“I believe the mission for me was something that was a real humbling experience…. Life’s about relationships, how you treat people and being a good person. Back then, (I was a) 19-year-old kid who thinks he has figured out life and thinks he knows more than he actually does. Now I’m pretty old – not old, but I’m 25 this fall – being married and kind of experiencing life with and without my wife, this is the bigger picture. I’m the one who’s going to be playing football, but this is for my wife, this is for my kids, this is for my grandkids and the legacy that I can leave behind.”

Asiata, incidentally, is a face painter.

“I’ve been doing that since little league. That’s kind of my trademark thing. There’s no real reason behind it. I did just a line across my face because my high school mascot was a ‘Don.’ It’s kind of like a ‘Zorro,’ and he wears that mask. That was really the only inspiration behind that. And then I kind of just did more traditional war paint and some other stuff around my eyes. But the fans like it and I like it. It’s kind of an identity thing.”

• Defensive tackle Davon Godchaux had impressive stats at LSU last season (62 tackles, 6.5 sacks) but can’t be judged primarily on his stats because, he noted Friday, “a lot of people didn’t see all of the stuff that I did but I freed up Duke Riley and Kendall Beckwith a lot to make a lot of plays with their abilities. It was a lot of reading and then attacking… I did a lot of great things.”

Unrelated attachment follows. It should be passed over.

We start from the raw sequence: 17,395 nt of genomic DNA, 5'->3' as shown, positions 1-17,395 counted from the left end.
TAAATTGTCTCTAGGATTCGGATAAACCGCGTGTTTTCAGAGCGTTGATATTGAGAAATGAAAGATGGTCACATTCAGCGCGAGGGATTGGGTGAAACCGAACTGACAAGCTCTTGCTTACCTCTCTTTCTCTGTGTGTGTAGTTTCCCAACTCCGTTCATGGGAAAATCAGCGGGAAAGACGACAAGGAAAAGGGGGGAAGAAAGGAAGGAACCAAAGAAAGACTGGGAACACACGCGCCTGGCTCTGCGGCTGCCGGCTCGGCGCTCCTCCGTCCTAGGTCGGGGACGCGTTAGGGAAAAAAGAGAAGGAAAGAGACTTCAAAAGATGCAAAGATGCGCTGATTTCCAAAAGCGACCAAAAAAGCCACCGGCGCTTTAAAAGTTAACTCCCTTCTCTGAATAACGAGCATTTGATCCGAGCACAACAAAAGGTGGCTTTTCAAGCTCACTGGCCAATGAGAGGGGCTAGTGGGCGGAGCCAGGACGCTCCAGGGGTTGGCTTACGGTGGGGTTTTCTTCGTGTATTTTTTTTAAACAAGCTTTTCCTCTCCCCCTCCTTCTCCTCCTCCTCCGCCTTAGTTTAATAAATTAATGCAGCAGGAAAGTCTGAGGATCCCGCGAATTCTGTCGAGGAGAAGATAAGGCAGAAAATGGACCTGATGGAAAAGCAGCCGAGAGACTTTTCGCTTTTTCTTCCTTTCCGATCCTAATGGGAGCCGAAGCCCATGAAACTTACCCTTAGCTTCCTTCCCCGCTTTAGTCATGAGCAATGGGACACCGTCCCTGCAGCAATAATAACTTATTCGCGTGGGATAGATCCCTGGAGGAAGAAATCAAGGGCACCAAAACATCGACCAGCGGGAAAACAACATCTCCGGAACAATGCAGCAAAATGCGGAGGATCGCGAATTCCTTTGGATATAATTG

• Incredibly, Raekwon McMillan’s close friend, Georgia safety Richard LeCounte III, last Thursday “predicted that I would go No. 54 to the Dolphins,” McMillan said. And I was texting him like, ‘Yeah, we’ll see, we’ll see, we’ll see.’ I was mid-text and then the call popped up on my phone and I hit the red button on accident [and missed the Dolphins’ first call to tell him they were drafting him].

“It was Thursday when he was saying No. 54 to the Dolphins. I was like ‘Aw man, hopefully it is a little bit higher than that.’ But it would be a blessing if I got chosen by the Dolphins.”

• Defensive tackle Vincent Taylor was living in New Orleans during Hurricane Katrina.

“It was a nightmare for me being a 10-year old boy seeing dead bodies, seeing everything that I had, get lost.”

He has a tattoo of a Louisiana map with the date Katrina hit. “It’s something that’s always going to be with me every day.”

Taylor held up his enormous hands, citing them as a reason he blocked five field goals or extra points at Oklahoma State last season.

• Byron Maxwell, who played at Clemson, figures to take another former Tiger, Cordrea Tankersley, under his wing here. They talked on Thursday when Tankersley arrived.

Did Maxwell thank him for the 2017 Clemson national championship?

“Of course!” Tankersley said. “He asked did I bring the ring. When I came on my top 30 (visit), he saw it. He acted like he had never seen it before when I got here yesterday.”